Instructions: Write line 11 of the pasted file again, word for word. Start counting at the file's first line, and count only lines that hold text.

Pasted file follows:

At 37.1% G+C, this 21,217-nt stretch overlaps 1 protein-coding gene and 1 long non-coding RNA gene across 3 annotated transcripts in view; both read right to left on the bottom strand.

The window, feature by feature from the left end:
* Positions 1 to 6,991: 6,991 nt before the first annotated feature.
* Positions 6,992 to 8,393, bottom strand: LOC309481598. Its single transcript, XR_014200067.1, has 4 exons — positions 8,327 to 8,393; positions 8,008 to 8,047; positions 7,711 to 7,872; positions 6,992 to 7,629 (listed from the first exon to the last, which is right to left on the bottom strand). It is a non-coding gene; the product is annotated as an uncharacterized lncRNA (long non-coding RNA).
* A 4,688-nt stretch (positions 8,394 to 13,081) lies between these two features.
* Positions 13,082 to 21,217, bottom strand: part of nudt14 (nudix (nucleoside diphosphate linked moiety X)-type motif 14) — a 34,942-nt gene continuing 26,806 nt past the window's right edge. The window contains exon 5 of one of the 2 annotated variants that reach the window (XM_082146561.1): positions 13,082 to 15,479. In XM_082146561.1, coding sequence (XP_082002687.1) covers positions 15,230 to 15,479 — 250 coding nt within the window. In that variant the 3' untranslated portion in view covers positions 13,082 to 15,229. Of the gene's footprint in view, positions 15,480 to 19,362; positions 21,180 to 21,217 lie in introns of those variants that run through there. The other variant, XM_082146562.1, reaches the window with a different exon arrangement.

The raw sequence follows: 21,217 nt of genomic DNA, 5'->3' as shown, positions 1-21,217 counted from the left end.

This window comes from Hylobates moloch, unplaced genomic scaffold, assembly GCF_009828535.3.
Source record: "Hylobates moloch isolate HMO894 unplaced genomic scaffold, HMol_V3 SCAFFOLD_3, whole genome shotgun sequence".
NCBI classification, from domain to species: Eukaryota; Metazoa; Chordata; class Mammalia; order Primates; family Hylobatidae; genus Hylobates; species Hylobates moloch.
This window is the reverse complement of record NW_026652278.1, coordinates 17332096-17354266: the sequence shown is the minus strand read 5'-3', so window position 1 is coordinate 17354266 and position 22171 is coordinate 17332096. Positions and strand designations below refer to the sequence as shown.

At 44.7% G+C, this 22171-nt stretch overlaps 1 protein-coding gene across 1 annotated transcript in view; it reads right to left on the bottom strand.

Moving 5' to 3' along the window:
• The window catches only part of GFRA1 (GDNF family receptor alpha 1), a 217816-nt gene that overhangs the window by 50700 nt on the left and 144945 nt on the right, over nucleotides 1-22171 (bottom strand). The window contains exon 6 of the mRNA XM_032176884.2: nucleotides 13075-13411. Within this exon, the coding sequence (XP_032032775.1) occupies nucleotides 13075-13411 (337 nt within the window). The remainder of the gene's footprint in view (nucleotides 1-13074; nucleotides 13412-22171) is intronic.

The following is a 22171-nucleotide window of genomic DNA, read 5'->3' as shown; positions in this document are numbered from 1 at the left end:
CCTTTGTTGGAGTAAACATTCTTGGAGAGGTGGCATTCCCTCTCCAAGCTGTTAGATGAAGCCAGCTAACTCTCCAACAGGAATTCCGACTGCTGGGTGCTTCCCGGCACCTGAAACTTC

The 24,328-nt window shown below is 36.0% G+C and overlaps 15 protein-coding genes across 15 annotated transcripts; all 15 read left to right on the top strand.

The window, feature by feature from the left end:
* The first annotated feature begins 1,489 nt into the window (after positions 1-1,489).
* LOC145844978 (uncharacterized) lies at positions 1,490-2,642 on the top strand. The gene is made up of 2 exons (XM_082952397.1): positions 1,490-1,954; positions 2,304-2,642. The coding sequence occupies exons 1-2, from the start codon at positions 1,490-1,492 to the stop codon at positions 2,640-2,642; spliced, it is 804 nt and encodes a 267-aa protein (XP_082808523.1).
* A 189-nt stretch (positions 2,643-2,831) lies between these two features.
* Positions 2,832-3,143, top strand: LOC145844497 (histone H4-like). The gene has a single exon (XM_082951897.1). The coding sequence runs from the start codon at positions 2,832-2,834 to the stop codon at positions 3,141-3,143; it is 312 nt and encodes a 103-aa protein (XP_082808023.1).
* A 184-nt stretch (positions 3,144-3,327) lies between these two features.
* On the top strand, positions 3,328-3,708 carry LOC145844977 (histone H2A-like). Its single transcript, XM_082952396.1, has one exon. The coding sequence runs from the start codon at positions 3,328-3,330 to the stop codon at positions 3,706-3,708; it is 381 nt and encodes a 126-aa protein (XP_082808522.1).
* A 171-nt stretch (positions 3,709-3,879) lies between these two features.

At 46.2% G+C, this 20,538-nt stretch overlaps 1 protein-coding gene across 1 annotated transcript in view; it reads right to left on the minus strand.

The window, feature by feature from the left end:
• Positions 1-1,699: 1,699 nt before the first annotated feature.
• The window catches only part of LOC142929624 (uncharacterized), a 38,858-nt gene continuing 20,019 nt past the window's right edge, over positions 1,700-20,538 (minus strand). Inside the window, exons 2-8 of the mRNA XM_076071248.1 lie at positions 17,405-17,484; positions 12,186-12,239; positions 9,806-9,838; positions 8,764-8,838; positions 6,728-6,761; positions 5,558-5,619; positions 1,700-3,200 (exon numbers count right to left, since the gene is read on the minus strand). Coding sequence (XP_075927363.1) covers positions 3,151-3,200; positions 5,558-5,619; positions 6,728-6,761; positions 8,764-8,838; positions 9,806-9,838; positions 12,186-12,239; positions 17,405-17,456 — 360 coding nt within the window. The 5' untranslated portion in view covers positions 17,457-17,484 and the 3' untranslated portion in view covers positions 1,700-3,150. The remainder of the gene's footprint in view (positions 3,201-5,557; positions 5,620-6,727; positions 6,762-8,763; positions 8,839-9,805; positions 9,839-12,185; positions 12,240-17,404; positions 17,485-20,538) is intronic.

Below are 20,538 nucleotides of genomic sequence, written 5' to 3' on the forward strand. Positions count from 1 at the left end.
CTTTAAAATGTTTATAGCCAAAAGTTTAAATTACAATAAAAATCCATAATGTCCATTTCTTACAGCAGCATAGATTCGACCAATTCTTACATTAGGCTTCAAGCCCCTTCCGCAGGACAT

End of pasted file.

This window is the reverse complement of record NW_026652278.1, coordinates 17332096-17354266: the sequence shown is the minus strand read 5'-3', so window position 1 is coordinate 17354266 and position 22171 is coordinate 17332096. Positions and strand designations below refer to the sequence as shown.